The Fringe is awash with sophomoric musicals -- and sophomoric plays. That's why Mimi Le Duck is such a breath of fresh air. Here's a mature, intelligent, well-crafted work that makes no references to other musicals, nor does it self-consciously refer to itself. Rather, it offers the verities of solid musical theater: engaging melodies (Brian Feinstein), witty lyrics (Diana Hansen-Young), and lots of heart (book by Hansen-Young).
We've seen a lot of mediocre stuff at the Fringe this year and in years past, so one tends to get very excited over anything that exhibits genuine talent. Mimi Le Duck has its faults, chiefly in its clichéd structure and its rather weak second act. But there's much that's inspired and winning about this story of a Mormon housewife from Ketchum, Idaho who is visited by the ghost of Ernest Hemingway and is urged to flee to Paris.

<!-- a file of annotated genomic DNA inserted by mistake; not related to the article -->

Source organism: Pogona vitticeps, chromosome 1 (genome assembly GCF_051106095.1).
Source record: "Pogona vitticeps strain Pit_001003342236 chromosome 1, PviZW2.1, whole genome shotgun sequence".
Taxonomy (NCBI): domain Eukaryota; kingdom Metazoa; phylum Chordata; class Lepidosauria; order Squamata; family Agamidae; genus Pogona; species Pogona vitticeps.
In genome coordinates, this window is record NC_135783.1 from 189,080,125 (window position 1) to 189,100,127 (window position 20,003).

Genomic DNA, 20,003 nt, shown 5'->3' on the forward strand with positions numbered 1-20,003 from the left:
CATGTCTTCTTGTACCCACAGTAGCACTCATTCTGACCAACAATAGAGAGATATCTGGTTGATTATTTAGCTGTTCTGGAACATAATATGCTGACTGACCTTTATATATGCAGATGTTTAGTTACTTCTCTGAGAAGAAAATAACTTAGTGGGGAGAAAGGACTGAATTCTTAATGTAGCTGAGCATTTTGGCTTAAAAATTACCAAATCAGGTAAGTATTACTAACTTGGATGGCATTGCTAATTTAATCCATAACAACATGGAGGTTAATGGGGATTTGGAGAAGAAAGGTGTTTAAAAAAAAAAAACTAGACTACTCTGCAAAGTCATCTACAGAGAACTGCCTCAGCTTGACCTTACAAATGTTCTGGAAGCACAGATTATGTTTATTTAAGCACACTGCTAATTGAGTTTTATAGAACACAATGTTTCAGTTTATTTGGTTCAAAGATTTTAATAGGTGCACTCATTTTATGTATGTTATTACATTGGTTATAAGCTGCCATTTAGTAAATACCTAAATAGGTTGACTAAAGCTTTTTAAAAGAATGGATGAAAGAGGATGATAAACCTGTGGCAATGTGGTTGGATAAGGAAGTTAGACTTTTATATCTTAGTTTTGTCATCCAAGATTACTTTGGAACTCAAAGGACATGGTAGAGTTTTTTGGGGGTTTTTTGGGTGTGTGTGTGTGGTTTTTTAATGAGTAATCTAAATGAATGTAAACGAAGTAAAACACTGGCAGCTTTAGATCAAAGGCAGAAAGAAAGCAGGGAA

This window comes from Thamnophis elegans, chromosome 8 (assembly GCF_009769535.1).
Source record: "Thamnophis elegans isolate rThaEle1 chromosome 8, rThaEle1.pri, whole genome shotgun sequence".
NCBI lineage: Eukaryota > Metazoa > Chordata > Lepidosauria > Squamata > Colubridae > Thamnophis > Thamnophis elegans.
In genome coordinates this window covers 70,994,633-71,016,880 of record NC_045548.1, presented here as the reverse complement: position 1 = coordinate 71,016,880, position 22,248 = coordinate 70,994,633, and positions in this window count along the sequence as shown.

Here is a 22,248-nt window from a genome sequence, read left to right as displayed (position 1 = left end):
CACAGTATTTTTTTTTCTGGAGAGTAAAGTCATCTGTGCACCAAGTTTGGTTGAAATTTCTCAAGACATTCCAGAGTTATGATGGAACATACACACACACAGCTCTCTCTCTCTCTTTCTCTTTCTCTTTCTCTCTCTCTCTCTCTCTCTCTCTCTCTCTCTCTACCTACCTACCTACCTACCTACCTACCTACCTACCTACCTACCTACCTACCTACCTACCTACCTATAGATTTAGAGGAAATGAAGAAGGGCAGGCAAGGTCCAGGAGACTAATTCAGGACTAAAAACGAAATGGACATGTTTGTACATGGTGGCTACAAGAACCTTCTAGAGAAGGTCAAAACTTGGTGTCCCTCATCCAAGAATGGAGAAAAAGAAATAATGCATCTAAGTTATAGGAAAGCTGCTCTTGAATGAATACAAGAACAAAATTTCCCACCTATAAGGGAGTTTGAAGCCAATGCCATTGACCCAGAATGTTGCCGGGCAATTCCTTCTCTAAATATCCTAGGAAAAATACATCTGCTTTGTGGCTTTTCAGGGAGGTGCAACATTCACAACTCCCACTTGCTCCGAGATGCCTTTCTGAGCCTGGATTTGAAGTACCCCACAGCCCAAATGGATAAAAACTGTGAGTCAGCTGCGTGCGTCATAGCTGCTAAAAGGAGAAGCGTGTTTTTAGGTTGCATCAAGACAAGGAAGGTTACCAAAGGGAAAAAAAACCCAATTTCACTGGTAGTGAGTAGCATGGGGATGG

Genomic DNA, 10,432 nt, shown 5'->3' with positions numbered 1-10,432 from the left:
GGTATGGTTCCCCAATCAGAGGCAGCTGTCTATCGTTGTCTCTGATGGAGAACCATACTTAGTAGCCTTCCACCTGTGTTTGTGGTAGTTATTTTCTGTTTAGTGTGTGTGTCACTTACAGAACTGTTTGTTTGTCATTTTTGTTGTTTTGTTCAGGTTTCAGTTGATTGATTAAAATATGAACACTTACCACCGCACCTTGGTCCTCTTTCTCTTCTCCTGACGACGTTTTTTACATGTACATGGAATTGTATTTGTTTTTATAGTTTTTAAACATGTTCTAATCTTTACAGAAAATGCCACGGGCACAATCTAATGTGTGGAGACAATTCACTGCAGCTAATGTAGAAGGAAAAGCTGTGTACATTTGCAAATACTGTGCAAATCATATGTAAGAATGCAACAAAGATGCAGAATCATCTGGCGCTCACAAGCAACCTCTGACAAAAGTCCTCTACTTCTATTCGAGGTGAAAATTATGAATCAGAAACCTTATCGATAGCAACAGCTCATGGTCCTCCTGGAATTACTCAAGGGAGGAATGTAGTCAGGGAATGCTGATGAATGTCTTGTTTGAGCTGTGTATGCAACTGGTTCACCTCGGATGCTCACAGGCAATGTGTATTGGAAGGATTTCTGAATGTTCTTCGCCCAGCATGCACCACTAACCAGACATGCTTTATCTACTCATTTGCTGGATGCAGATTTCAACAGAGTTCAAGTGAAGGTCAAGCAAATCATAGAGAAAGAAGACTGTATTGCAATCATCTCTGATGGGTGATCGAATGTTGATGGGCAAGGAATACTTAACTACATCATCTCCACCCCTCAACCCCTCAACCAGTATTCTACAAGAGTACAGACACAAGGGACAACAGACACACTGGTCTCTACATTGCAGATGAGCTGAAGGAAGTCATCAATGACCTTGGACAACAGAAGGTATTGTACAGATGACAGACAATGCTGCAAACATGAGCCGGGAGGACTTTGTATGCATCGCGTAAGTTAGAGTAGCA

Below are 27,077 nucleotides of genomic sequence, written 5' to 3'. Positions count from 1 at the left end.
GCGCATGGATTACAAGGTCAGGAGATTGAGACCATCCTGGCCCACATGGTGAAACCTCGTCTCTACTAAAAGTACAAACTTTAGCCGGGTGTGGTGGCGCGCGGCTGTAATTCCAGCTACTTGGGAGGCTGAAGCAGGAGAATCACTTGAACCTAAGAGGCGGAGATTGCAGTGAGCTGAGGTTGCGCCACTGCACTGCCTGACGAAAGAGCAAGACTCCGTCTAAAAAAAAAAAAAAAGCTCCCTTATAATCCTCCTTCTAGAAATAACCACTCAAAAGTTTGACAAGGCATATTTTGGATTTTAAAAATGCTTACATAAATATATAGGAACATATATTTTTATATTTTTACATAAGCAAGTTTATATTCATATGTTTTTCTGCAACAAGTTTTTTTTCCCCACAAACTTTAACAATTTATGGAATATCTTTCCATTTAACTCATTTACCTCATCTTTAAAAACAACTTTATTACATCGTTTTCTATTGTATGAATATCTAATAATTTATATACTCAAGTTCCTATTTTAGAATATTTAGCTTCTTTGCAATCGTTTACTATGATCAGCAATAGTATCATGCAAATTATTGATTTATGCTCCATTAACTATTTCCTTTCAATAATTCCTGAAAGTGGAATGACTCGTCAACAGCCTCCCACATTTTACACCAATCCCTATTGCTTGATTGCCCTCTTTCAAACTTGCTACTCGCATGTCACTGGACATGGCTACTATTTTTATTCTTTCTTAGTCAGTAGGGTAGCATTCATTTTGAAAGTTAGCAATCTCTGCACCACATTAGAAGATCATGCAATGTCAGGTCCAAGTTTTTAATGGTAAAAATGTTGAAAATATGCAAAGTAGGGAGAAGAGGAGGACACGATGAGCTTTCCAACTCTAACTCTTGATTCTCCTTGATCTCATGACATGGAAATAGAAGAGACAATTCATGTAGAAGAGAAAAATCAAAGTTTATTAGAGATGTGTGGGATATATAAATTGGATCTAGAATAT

The story unfolds with some curious twists. Instead of the usual tale of characters who shed their "normal" lives to embrace a more artful existence, half the characters in this musical move in the other direction, giving up on their fantasies to find happiness in reality. The message is mixed, but at least that works against the clichés.
Any important Off-Broadway musical would kill for the cast of Mimi Le Duck. The show stars the luminous Annie Golden as Mimi. At once vulnerable and determined, she brings a delightful reality to the character, as well as her warm and beautiful voice. As Mimi's husband, Bryan Scott Johnson gives a fully realized performance and wisely plays up the man's genuine love for his seemingly nutty wife. Allen Fitzpatrick has authority as Hemingway; Robert DuSold is deliciously desperate as an oyster shucker who wants to be a private detective; Louis Tucci is hilarious as a Spanish gypsy; and Kristine Zbornik is rip-roaringly funny as a sculptor with a secret.